Having winter drinks on our ranges at home is one of the best things about wintertime, and it’s no different in restaurants. As kids we enjoyed seeing how many miniature marshmallows we could fit into a mug of hot cocoa. We sipped at non-alcoholic eggnog, then wondered why anyone would want to sip at eggnog. The smell of cider filling the house meant that the holidays were fast-approaching. The fact is, warm beverages are a tried-and-true part of the winter months.
The nature of holiday libations ranges from rich, creamy refreshments to punches that are easy on juice and heavy on wine. More often than not, the idea behind warm winter drinks is to throw all the ingredients into a saucepan, then let them simmer until ready to serve. They are great to have readily available, because once they require no upkeep, as long as you keep them warm. Here are four of the best winter drinks to please your guests.
1. Wassail (Non-Alcoholic)
This kid-friendly version of the traditional hot beverage will warm children and adults alike. Its name comes from the Old English phrase “waes hael,” which means “be you healthy,” and was involved in an old drinking ritual that ensured a good harvest. Today’s wassail is a more of a variation of mulled cider. It usually combines several fruit juices cooked with cinnamon sticks, whole cloves, and sometimes allspice and ginger. The result is a fragrant, flavorful punch.
2. Hot Chocolate
This winter drink is a classic. However, there are many, many ways to put a new spin on hot chocolate. Belgian hot chocolate, Mexican hot chocolate, hot chocolate Agasajo-style, and even peanut butter hot chocolate are all options. Give your hot cocoa a kick with ancho chile and cinnamon, add a dollop of marshmallow fluff, or drizzle with some ever-trendy salted caramel. Whatever you do, make sure you top it with real whipped cream and serve with biscotti, cookies, or toast.
3. Mulled Cider
Mulled cider is one of the timeless, great holiday drinks. To make it, combine apple cider, cinnamon sticks, allspice berries, whole cloves, an anise star, and some thinly sliced oranges for a citrusy kick. Let it simmer on one of your ranges for as long as you would like; the longer it simmers, the more flavor it has! (Besides which, no one likes cold cider.)
4. Hot Spiced Ginger Lemonade
It turns out that lemonade is no longer limited to summertime. Although it sounds an unlikely candidate for a winter beverage, it’s actually perfect for cold winter days. It generally requires the same spices as a wassail, but uses lemonade instead of fruit juices. The result is a lighter-tasting version, and a great way to surprise guests with the unexpected.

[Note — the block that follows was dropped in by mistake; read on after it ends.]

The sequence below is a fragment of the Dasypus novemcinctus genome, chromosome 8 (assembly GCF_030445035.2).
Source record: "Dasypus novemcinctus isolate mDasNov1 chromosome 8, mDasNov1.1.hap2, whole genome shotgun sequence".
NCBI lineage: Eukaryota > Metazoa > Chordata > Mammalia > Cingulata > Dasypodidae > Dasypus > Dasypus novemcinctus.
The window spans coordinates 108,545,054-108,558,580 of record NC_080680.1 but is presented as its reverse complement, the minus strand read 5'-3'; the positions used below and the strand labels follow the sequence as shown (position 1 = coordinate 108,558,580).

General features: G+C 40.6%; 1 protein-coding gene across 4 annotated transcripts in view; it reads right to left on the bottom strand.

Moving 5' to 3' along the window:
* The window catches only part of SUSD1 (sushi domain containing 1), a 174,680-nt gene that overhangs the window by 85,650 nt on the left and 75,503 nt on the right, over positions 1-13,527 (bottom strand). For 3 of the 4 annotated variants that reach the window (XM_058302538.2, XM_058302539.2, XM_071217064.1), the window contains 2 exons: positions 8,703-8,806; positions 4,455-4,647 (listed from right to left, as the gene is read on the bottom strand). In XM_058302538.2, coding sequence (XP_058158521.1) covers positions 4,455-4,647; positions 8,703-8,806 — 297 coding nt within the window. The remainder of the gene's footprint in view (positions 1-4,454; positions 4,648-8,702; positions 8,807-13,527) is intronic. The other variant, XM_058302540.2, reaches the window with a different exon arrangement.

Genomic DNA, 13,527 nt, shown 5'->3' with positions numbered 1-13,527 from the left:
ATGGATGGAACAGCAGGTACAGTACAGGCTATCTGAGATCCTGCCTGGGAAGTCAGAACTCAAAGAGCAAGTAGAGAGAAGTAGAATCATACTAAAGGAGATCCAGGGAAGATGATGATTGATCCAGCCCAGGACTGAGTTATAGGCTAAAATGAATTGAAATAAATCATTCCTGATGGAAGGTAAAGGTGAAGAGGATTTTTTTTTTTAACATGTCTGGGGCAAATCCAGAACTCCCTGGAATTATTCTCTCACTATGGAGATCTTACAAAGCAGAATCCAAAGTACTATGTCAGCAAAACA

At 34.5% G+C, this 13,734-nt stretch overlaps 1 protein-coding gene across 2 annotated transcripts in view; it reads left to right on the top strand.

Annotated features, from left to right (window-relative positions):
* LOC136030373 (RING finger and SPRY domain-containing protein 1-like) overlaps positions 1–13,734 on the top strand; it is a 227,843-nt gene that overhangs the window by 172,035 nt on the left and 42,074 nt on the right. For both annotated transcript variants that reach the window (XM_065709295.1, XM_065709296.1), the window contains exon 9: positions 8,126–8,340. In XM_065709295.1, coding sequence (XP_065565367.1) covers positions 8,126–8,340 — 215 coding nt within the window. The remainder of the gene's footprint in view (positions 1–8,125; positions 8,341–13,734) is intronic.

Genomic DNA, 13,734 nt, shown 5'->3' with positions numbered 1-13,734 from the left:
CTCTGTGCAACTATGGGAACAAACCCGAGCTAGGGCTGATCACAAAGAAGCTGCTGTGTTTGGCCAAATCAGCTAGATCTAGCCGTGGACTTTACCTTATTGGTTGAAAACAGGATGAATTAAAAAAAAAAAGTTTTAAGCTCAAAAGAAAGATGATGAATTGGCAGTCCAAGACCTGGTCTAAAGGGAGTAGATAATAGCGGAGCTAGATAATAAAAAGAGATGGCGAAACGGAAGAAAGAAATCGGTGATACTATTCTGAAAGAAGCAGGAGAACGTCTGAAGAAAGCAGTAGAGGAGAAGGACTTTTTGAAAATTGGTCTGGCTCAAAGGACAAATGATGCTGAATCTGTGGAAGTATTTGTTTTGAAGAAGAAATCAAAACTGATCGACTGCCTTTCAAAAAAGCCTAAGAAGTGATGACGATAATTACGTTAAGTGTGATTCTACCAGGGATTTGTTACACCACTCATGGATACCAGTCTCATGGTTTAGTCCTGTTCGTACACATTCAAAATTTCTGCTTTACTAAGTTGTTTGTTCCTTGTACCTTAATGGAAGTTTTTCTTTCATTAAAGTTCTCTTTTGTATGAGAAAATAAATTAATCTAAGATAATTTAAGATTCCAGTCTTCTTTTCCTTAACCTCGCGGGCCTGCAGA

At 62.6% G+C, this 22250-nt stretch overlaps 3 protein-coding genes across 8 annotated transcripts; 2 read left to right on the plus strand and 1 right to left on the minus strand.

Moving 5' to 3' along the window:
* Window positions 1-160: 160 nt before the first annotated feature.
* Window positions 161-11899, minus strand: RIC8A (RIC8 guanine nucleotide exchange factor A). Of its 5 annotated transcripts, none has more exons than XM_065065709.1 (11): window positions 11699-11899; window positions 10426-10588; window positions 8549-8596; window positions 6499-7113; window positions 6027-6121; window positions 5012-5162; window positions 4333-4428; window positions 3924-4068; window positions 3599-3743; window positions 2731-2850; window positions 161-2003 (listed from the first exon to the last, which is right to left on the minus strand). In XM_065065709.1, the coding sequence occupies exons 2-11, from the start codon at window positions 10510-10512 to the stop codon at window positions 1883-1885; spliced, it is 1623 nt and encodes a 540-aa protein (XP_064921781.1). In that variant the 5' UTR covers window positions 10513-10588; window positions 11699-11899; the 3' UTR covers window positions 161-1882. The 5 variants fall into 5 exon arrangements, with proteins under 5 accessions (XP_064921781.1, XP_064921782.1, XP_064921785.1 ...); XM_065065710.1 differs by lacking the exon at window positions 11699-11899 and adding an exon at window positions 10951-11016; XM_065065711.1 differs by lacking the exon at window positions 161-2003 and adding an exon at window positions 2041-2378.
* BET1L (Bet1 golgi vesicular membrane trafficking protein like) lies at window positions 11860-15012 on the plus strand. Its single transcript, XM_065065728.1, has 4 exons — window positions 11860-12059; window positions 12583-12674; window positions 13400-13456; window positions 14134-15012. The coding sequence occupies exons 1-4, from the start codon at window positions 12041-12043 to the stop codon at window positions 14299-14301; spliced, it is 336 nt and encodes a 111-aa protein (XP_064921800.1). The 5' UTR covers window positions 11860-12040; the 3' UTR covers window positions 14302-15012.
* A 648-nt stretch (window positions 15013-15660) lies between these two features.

No matter how you choose to fill your menu or your ranges, be sure to be creative with your holiday drink recipes. Your unique drinks will keep guests coming back for more!
As the winter chill blows in and the holidays are upon us, you’re probably wishing for some of that bygone summer sunshine right now. If you’re feeling nostalgic for summer food, use fryers to recreate your favorite fried recipes from the county fair. Yes, there are plenty of winter foods to satisfy your fried cravings (see fried stuffing on a stick), but there is nothing like a good old-fashioned summer treat to take you back to those warmer days. And there is so much more out there in the fryers than doughnuts. The Texas State Fair, for example, holds a contest every year to determine the best, most original food among the concessionaires, and most of the contenders—and almost all of the winners for the last seven years—have been deep-fried. 2012’s winners of the Big Tex Choice Award? The trophy for Best Taste went to the “Deep-Fried Jambalaya,” and Most Creative was awarded to the “Fried Bacon Cinnamon Roll.” Heat up the fryers this winter and take a trip to those lazy, hazy, crazy days of summer with these crispy dishes.
1. Deep-Fried Cotton Candy
Never was there a more classic fair food. This traditional spun-sugar treat is battered lightly in a funnel cake mix, quick-fried, and skewered.
2. Deep-Fried Oreos
Fryers all over the nation regularly fire up for this fair favorite. It’s as simple as it sounds: Oreo cookies dipped in pancake batter and deep-fried. Best served hot, the cookie itself becomes soft like the pancake surrounding it.
3. Southern Fried Pies
The fried pie has been around for over 100 years as a Southern dessert staple. More like a turnover or an empanada than a slice of traditional pie, the fried pie consists of fruit filling wrapped in pastry dough. They are served as hand pies, so pass the napkins.
4. Deep-Fried S’mores
The traditional campfire food is now even messier. Using marshmallow fluff or flat marshmallows (yes, they make them just for s’mores now), assemble chocolate, graham crackers, and marshmallow, then dip in sweet batter and fry. You might ask for “s’more,” but your arteries might say “No thank you.”
5. Deep-Fried Samoas
Your favorite Girl Scout cookie has gone rogue. The Samoa cookie (also known as a “Caramel DeLite”) is wrapped in a wonton wrapper and deep-fried to perfection, then drizzled with chocolate sauce, caramel, and coconut. “Be prepared” for a sweet, sweet heart attack.